TAMPA — If you suffer cardiac arrest in the next few years and Hillsborough County Fire Rescue responds, medics may strap a band around your chest and let a machine administer CPR instead of just pounding your chest the old fashioned way.
The agency is one of five in the world participating in a new study of man vs. machine: Which one can bring you back to life faster?
Hillsborough rescuers are randomly testing AutoPulse, a new device that has had mixed reviews, on 50 percent of their cardiac arrest patients.
AutoPulse is a retractable band attached to a small blue backboard. The band slips over the patient's chest and automatically tightens, until it starts delivering deep compressions traditionally delivered by human hands.
"The central question is, 'Is one better than the other?' " said Lt. Paul Costello, study coordinator for Hillsborough Fire Rescue.
About 325,000 Americans die each year after sudden cardiac arrest.
Though approved by the U.S. Food and Drug Administration, AutoPulse has been the subject of contradictory studies.
In 2006, the Journal of the American Medical Association published the conflicting findings from two trials.
One in Richmond, Va., said AutoPulse improved patients' chances of achieving "spontaneous circulation" — meaning their heart started — on the way to the hospital. Almost 21 percent of the AutoPulse patients survived to hospital admission compared to only 11 percent of the patients who received manual CPR.
The second study, however, was halted after early data from five U.S. and Canadian study sites showed cause for concern:
Only 5.8 percent of AutoPulse patients were able to leave the hospital versus the 9.9 percent who received manual CPR only.
"They really got egg on their face the first time," said Capt. Les Williams of Collier County Fire Rescue, where emergency responders have been using AutoPulse for almost three years.
An editorial in the JAMA suggested that variations such as how long crews took to deploy the machines and at what point they used a defibrillator might have influenced the outcomes.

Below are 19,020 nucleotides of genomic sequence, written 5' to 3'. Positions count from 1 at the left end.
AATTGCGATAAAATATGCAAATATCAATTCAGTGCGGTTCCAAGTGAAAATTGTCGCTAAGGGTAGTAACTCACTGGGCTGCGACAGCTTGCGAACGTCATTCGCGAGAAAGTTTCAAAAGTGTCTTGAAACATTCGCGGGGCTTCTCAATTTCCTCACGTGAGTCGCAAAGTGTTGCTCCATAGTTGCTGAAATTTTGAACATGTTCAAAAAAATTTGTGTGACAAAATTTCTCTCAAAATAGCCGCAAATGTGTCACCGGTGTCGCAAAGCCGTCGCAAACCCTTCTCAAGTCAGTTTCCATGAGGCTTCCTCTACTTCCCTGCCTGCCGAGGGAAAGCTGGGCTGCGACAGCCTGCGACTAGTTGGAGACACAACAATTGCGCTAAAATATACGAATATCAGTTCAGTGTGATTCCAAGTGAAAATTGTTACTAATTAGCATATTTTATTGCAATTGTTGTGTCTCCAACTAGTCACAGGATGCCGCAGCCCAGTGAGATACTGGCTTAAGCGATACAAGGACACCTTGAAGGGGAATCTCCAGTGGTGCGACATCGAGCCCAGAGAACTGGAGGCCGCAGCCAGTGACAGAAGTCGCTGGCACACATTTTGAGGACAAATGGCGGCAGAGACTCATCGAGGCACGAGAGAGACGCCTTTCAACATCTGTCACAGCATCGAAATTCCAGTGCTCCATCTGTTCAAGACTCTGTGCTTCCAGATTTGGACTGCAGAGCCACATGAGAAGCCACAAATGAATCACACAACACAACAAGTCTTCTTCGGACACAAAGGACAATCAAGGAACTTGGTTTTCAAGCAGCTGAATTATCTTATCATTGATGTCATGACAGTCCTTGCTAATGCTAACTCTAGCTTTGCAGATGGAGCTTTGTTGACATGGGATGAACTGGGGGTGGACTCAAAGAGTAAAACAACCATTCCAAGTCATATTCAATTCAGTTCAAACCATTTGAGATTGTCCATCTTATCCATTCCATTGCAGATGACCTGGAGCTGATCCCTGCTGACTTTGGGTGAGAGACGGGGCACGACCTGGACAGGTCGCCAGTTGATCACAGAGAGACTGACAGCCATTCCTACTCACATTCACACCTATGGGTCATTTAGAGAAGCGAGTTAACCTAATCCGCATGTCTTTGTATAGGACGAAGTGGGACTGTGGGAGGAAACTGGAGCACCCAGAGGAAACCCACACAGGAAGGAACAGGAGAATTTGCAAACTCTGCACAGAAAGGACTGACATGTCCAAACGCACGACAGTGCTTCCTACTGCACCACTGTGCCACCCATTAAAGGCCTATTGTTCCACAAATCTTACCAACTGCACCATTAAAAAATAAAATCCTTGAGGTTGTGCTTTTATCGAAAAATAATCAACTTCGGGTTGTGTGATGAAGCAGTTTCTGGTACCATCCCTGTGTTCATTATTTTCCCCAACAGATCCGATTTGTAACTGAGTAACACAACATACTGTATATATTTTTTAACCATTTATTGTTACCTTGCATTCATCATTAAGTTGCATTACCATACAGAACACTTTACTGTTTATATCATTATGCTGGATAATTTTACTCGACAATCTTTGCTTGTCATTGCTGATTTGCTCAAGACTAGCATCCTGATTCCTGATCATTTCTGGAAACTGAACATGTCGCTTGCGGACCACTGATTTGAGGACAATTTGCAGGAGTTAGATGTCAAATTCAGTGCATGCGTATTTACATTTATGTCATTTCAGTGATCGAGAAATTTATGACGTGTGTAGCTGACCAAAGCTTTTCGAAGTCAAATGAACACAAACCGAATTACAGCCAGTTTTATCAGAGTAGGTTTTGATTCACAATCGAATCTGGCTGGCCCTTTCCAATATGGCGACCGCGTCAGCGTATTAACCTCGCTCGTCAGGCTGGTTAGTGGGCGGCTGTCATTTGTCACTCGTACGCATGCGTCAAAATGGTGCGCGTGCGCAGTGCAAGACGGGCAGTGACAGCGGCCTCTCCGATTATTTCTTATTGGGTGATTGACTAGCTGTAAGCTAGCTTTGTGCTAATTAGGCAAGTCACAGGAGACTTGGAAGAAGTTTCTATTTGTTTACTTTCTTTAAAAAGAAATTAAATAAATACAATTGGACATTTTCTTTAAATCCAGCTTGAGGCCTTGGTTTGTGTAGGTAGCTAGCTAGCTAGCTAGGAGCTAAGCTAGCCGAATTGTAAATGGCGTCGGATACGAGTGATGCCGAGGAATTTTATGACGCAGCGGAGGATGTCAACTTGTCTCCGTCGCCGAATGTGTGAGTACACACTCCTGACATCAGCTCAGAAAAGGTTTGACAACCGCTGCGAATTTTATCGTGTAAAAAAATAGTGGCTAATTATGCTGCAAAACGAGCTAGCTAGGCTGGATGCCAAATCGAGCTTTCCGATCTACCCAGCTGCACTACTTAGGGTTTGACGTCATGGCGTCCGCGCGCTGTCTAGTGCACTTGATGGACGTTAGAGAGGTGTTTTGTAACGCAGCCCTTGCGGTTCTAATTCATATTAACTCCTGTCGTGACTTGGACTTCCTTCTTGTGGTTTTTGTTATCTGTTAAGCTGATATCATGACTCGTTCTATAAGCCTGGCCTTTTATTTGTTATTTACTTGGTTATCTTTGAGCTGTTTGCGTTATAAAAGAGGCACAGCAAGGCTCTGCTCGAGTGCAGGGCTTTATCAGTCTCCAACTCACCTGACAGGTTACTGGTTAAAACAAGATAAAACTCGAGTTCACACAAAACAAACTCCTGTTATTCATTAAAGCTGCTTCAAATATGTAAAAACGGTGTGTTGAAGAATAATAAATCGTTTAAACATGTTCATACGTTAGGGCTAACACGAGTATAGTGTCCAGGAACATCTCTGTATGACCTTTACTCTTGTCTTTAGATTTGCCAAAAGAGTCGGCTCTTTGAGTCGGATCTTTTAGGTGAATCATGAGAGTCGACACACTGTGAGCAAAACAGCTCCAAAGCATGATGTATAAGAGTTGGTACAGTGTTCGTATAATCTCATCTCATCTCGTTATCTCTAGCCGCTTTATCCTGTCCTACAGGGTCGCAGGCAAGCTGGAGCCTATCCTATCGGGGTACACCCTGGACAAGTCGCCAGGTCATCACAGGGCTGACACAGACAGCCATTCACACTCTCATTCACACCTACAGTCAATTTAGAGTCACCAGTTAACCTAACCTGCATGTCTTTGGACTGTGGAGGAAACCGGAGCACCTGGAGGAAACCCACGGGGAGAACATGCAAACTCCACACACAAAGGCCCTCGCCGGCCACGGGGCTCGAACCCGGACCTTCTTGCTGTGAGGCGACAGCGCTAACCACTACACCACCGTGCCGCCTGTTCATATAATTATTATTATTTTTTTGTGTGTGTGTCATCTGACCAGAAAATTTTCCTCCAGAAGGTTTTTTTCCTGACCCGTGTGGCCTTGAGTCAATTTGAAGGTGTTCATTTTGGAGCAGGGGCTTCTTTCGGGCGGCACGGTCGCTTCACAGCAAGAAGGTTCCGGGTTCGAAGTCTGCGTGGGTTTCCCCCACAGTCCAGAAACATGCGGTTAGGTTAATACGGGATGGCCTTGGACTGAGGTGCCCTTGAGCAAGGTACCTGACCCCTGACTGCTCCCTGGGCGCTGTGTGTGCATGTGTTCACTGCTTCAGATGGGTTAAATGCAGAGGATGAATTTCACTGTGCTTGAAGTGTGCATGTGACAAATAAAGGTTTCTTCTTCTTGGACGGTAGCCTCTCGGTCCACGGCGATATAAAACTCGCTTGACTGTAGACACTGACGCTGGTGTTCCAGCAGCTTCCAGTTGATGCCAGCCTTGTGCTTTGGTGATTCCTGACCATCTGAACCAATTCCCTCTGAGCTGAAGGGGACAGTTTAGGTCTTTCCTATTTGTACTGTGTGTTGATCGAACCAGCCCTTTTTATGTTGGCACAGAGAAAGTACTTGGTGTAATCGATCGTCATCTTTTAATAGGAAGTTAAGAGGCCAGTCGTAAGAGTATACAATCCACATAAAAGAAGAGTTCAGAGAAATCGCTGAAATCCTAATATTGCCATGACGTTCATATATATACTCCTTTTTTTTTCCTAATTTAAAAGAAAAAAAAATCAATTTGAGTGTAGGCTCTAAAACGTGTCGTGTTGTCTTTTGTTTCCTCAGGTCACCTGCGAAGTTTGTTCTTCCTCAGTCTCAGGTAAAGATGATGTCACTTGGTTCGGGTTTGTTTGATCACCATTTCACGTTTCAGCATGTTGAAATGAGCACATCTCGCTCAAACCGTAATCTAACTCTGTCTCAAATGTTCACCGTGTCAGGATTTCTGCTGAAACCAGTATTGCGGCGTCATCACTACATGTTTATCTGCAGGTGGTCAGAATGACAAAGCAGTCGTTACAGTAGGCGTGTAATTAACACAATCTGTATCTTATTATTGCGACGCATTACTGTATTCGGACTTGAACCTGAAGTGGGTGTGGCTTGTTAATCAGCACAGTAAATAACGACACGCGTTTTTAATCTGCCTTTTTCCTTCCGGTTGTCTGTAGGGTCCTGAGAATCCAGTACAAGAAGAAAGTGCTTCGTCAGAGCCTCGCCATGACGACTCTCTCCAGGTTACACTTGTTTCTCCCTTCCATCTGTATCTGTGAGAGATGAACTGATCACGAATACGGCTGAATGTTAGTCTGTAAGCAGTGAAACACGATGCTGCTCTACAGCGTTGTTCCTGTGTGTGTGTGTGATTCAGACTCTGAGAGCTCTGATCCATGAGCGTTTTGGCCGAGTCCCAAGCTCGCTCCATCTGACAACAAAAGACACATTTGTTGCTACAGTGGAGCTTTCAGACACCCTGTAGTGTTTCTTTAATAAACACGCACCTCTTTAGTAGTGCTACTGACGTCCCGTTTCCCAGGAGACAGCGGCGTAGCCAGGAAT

The new study involving Hillsborough seeks to remedy that by examining the success of the device when it is used along with a standardized response technique now known by Hillsborough first responders as the "pit crew" concept.
The NASCAR-inspired approach developed by Collier County calls for every responder to have a predetermined role for cardiac arrests. One person begins manual CPR. Another applies a monitor to the patient's heart. A third prepares the AutoPulse and within seconds slides it around the patient's body so the automated response begins.
Before, sorting through the roles on-site cost time. Now, crews try to let only 45 seconds pass before they start chest compressions, Costello said.
Medics like AutoPulse because it frees up hands and is easier than the physically demanding and sometimes rib-breaking manual cardiopulmonary resuscitation.
"From the field, we really like it," said acting Lt. Ernie Wargo, a fire medic working out of busy Station 14 in the University of South Florida area.
The other four sites testing AutoPulse: Houston, Appleton, Wis., and cities in Austria and the Netherlands. It's unclear why Hillsborough was chosen, but peers in other departments say the agency enjoys a progressive reputation.
Zoll, manufacturer of AutoPulse, has given the county 72 of the $15,000 machines. Each band is disposable and costs $125 to replace. Hillsborough Fire Rescue also gets $149,000 annually for training and personnel costs associated with the trial.
In 2007, the most recent data available, Hillsborough Fire Rescue responded to 455 cardiac arrests. Of those, about 21 percent regained spontaneous circulation — the goal of any CPR.
But studies show that nationally the survival rate is only 2 to 5 percent.
Williams, of Collier County Fire Rescue, said the combination of AutoPulse and the pit crew system has resulted in 40 percent of its patients experiencing spontaneous circulation prior to reaching the hospital — an extraordinary number by most known standards.
Still, Pinellas County, which responds to 900 cardiac arrests per year, has held off on AutoPulse due to expense and lack of consistent research findings.
"We want to be cutting edge, but we don't want to be bleeding edge," said Dr. Laurie Romig, Pinellas County medical director. "I like the concept. I'm not sure the execution is there yet."
Tampa Fire Rescue is holding off for the same reasons, Capt. Bill Wade said.
But Plant City Fire Rescue used grant money to buy two of the devices in 2007 and EMS Chief James Wilson is a fan.
The AutoPulse study Hillsborough is participating in has been vetted by a medical ethics review board as required by federal law. The machine will not be used on children or those with traumatic injuries.
And any patient or family member can choose not to participate, said Hillsborough Rescue Division Chief David Travis.
Rescue crews responding to a cardiac arrest will open a pre-sealed card to determine whether to use manual or automated CPR on the patient.
Costello, Hillsborough's study coordinator, said that he knows about the questions surrounding AutoPulse but that it may offer a chance to save more lives.
"It's a magical moment,'' he said, "when we have someone survive."
Times researcher John Martin contributed to this report. Rebecca Catalanello can be reached at email@example.com or (813) 226-3383.